Our cousins across the pond may have invented the English language, but over the past 240 years or so, Americans have made some … shall we say … “improvements.” Often, people travel from the U.S. to England wrapped in a sense of comfort, thinking, “Well, they speak the same language, so I’ll be able to get by just fine.”
We aren’t as similar to our British cousins as we tend to think. (Photo: Thinkstock)
Or will you?
There are a few very significant differences. Want to wear a fanny pack? That’s cool; they’re making a comeback, after all. Just don’t call it a “fanny” pack. The word means something very different over there. Interested in having a cigarette? Don’t freak out when someone offers you a “fag.” And get used to weird rhymes that have no overt meaning whatsoever. I’m here to help, so watch this video in full before you even think of booking your ticket to Britain.
When visiting England, there is nothing more fun than an old-fashioned British pub crawl… and if you’re going to do one (and you should), the best place to do it is in Yorkshire, which has pubs that reek of ambiance and history and have been serving the public for hundreds of years.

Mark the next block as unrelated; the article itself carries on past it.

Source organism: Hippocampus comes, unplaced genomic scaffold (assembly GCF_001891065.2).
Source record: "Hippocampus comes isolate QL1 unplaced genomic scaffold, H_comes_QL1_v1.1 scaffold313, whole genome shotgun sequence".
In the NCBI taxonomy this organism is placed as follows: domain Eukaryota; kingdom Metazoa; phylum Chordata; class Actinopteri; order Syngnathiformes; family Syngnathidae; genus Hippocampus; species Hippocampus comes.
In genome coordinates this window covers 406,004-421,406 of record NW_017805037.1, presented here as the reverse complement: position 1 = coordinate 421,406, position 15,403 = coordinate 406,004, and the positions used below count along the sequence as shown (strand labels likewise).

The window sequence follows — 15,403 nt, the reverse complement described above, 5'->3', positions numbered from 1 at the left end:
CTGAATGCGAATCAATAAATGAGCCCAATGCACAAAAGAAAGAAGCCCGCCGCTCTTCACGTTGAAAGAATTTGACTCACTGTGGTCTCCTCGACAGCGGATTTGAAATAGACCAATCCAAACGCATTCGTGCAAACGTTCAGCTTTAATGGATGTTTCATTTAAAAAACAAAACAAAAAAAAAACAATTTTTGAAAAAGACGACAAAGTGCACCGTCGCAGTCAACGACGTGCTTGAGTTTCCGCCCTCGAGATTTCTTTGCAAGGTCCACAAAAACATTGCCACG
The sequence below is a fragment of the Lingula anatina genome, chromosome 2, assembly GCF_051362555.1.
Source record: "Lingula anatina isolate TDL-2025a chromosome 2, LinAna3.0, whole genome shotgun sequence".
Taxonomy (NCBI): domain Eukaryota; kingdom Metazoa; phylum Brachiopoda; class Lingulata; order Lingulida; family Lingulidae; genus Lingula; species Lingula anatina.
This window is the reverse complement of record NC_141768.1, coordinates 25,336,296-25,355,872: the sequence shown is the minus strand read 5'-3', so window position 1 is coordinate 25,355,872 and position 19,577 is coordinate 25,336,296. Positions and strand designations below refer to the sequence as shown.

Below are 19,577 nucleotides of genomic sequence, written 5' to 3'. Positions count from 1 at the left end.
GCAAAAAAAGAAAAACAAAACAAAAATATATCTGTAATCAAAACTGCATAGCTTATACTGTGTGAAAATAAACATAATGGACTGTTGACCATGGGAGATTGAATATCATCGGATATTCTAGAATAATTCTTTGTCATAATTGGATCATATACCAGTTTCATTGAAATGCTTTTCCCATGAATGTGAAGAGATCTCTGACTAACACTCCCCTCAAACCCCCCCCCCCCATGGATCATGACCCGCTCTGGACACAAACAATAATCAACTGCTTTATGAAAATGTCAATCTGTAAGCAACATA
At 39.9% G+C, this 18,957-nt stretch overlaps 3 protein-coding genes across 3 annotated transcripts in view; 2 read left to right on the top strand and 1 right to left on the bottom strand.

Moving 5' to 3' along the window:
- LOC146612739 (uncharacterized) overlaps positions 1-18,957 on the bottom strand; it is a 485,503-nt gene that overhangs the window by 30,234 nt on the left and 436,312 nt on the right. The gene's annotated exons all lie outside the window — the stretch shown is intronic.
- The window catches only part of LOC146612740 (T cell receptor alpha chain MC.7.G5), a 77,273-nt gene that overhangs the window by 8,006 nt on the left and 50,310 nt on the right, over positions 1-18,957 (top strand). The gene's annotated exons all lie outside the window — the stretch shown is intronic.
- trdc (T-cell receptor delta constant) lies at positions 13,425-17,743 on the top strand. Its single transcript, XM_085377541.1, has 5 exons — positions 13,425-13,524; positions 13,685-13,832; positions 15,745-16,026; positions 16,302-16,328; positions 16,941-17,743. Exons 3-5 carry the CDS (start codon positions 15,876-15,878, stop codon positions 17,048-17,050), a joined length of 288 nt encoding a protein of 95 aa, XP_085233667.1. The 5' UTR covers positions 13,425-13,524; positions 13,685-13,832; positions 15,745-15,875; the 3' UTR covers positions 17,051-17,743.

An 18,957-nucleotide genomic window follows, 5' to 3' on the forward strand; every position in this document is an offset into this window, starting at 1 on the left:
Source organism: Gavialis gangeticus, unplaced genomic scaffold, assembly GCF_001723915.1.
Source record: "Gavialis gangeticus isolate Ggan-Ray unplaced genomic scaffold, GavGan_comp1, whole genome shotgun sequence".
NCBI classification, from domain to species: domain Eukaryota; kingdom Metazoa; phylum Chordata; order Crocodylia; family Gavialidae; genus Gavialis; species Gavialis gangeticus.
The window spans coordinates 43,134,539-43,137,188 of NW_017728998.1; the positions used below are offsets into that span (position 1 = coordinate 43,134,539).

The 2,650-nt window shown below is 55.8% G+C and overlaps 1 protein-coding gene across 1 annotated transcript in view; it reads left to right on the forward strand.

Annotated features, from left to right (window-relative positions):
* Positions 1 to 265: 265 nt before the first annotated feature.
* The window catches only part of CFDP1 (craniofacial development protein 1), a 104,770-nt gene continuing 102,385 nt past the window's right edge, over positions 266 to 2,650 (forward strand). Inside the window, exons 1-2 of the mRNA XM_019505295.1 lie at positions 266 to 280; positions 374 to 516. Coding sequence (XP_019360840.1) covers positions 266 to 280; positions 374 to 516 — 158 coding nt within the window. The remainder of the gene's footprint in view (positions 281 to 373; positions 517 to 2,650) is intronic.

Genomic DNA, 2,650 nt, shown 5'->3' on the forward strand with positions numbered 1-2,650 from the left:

Be sure to get a driver, so there are no issues getting home, but — bonus! — all of these pubs are also inns, just in case you need a nap.
We knew from the start that this was going to be a long day. (All photos by ABA crew)
I decided to start my pub crawl in Haworth, home of the Brontë sisters in the mid-19th century. Charlotte, Emily and Anne, the three daughters of the village parson, were immensely talented writers, best known for Wuthering Heights (Emily), Jane Eyre (Charlotte), and Emma(Charlotte). They originally wrote under male pen names, as Currer, Ellis and Acton Bell, but won such fame that they were finally able to publish under their own names. Their unfortunate brother, Branwell, was also said to be a talented artist, but he was much overshadowed by his sisters’ fame. He resorted to drinking and drugging his way through life before dying of (severe) alcoholism at the ripe old age of 31.
So, after visiting the Brontë house, strolling across the moors that inspired the sisters’ books, make your first stop:
1. The Black Bull, Haworth
119 Main St., Haworth, Keighley, West Yorkshire, BD22 8DP, United Kingdom